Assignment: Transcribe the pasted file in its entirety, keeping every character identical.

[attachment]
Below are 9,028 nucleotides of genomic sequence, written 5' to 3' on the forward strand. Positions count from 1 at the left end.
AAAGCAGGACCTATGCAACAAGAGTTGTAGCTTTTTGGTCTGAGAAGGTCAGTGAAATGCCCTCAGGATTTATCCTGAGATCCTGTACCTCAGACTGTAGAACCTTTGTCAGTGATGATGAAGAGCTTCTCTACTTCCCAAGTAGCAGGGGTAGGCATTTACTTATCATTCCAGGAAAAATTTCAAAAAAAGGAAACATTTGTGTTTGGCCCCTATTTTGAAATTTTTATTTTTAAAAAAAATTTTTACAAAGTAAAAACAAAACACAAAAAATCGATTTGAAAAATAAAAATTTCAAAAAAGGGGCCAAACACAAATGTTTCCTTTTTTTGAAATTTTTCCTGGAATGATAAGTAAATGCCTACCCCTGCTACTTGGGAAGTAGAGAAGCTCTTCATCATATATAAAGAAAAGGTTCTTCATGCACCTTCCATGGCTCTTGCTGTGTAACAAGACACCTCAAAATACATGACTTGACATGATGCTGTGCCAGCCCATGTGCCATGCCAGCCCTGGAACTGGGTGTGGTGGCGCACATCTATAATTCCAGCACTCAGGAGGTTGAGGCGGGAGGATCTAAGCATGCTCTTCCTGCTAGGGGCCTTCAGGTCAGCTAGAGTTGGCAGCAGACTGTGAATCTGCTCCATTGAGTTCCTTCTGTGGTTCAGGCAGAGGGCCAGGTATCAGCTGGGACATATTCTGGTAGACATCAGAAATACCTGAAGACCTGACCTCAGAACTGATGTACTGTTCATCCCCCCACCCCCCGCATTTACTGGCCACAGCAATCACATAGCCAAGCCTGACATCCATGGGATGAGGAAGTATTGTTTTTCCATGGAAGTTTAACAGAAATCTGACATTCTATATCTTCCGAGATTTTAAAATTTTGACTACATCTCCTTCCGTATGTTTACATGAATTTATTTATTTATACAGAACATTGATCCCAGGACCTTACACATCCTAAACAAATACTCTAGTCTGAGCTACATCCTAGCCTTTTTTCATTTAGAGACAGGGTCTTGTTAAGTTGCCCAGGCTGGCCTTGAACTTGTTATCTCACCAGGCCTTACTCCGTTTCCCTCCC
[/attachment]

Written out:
Below are 9,028 nucleotides of genomic sequence, written 5' to 3' on the forward strand. Positions count from 1 at the left end.
AAAGCAGGACCTATGCAACAAGAGTTGTAGCTTTTTGGTCTGAGAAGGTCAGTGAAATGCCCTCAGGATTTATCCTGAGATCCTGTACCTCAGACTGTAGAACCTTTGTCAGTGATGATGAAGAGCTTCTCTACTTCCCAAGTAGCAGGGGTAGGCATTTACTTATCATTCCAGGAAAAATTTCAAAAAAAGGAAACATTTGTGTTTGGCCCCTATTTTGAAATTTTTATTTTTAAAAAAAATTTTTACAAAGTAAAAACAAAACACAAAAAATCGATTTGAAAAATAAAAATTTCAAAAAAGGGGCCAAACACAAATGTTTCCTTTTTTTGAAATTTTTCCTGGAATGATAAGTAAATGCCTACCCCTGCTACTTGGGAAGTAGAGAAGCTCTTCATCATATATAAAGAAAAGGTTCTTCATGCACCTTCCATGGCTCTTGCTGTGTAACAAGACACCTCAAAATACATGACTTGACATGATGCTGTGCCAGCCCATGTGCCATGCCAGCCCTGGAACTGGGTGTGGTGGCGCACATCTATAATTCCAGCACTCAGGAGGTTGAGGCGGGAGGATCTAAGCATGCTCTTCCTGCTAGGGGCCTTCAGGTCAGCTAGAGTTGGCAGCAGACTGTGAATCTGCTCCATTGAGTTCCTTCTGTGGTTCAGGCAGAGGGCCAGGTATCAGCTGGGACATATTCTGGTAGACATCAGAAATACCTGAAGACCTGACCTCAGAACTGATGTACTGTTCATCCCCCCACCCCCCGCATTTACTGGCCACAGCAATCACATAGCCAAGCCTGACATCCATGGGATGAGGAAGTATTGTTTTTCCATGGAAGTTTAACAGAAATCTGACATTCTATATCTTCCGAGATTTTAAAATTTTGACTACATCTCCTTCCGTATGTTTACATGAATTTATTTATTTATACAGAACATTGATCCCAGGACCTTACACATCCTAAACAAATACTCTAGTCTGAGCTACATCCTAGCCTTTTTTCATTTAGAGACAGGGTCTTGTTAAGTTGCCCAGGCTGGCCTTGAACTTGTTATCTCACCAGGCCTTACTCCGTTTCCCTCCC